The Spanish called the fruit the “granadilla” or “little pomegranate.” To the Dutch it was the "maracuia." The pomegranate figured in old world church iconography and was used by artists in paintings of Madonna and child. This strange new-world granadilla offered pulpy sweet seeds like the pomegranate.

The first European to explore the area was Panfilo de Narvaez  in 1528, and DeSoto wintered in Florida in 1539. Perhaps the Spanish saw the fruit growing wild on the vine, as they would in South America and Mexico. Sometime around 1608 the Apalachee asked for friars from the Spanish, and  they came. In 1656, headquarters for the Spanish was moved to the new Mission San Luis, a high elevation with a good water supply from springs.  

This was the largest and most prosperous mission west of St. Augustine. Residents of San Luis shipped surplus crops, hides and meat from the port of St. Marks, some 20 miles to the south. Some was to go to St. Augustine, but much went to Havana, traded for consumer goods. 

Maize, beans, squash and sunflower were all indigenous. Wheat, garbanzo, watermelon, figs, hazelnuts and peaches, all Old World foods, also grew in abundance in Apalachee province. The Spanish exacted labor from the natives. In 1670, the Apalachees, perhaps forced to do so, traveled to work on the fort at St. Augustine. Other natives were drafted from all around Florida to assist the Spanish. The St. Augustine fort, Catillo de San Marcos, thickly built of rock, withstood the English onslaught and is the only standing 17th Century fort in North America.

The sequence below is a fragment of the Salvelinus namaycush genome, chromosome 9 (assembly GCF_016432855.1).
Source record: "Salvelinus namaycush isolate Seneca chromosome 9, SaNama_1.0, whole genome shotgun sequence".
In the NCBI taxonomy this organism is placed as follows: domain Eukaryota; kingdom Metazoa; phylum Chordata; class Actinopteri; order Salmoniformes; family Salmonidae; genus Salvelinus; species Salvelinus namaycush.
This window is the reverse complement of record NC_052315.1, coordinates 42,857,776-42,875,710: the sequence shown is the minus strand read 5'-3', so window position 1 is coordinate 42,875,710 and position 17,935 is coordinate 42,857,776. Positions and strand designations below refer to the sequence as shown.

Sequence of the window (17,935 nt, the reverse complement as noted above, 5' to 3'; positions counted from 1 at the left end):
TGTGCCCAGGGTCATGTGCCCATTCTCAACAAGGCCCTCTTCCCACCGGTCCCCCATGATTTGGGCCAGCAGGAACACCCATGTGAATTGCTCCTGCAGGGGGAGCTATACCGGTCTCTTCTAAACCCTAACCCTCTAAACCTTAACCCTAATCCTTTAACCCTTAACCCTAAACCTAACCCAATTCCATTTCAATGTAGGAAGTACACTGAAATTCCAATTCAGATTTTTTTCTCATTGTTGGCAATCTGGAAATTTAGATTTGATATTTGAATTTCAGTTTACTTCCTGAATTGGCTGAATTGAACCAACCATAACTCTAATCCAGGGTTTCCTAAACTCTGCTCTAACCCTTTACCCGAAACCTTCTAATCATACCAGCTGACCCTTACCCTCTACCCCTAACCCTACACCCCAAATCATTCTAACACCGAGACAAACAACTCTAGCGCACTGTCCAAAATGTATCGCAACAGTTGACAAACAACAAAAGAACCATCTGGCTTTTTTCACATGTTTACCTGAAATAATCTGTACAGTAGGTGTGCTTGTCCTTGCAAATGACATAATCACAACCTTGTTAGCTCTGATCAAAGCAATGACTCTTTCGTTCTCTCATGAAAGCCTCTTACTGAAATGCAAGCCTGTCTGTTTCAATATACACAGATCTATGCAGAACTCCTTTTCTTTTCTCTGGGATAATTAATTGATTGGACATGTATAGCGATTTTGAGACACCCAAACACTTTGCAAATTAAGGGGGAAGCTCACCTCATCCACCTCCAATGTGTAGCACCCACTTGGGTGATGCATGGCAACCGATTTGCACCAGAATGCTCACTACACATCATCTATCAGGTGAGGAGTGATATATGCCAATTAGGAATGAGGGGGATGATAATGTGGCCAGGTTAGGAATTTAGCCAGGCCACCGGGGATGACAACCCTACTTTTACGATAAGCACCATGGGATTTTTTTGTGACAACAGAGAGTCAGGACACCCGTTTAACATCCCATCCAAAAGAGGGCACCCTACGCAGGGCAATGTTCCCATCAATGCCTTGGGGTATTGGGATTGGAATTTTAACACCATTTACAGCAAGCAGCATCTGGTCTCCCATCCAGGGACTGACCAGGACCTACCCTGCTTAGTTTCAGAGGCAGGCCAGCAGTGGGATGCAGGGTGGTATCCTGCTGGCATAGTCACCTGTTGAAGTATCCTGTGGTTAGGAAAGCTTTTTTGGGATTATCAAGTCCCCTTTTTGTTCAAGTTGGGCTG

Mission San Luis existed 48 years. It was during Queen Anne’s War, in 1704, that the  Engish from the Carolinas invaded. They destroyed 13 of the 14 Spanish missions they targeted in Florida. These battles were known as the Apalachee Massacre. The English also captured 1,400 Apalachee who had become Catholic, and sold them into slavery. The war saw the English fight the French,  and since Spain was allied with France, Florida was a target. Some Apalachee fled westward and settled in Mobile, and later Louisiana.   

Today,  a 300 member tribe in Louisiana claims to be directly descended from the Apalachee. "Yes, it surprised us all," said Lee, who has been working at San Luis since 1989.  "I would have thought the remaining Apalachee would have just been assimilated.” Correspondence from chief Gilmer Bennett is on display in the museum, and representatives have been invited to the Mission.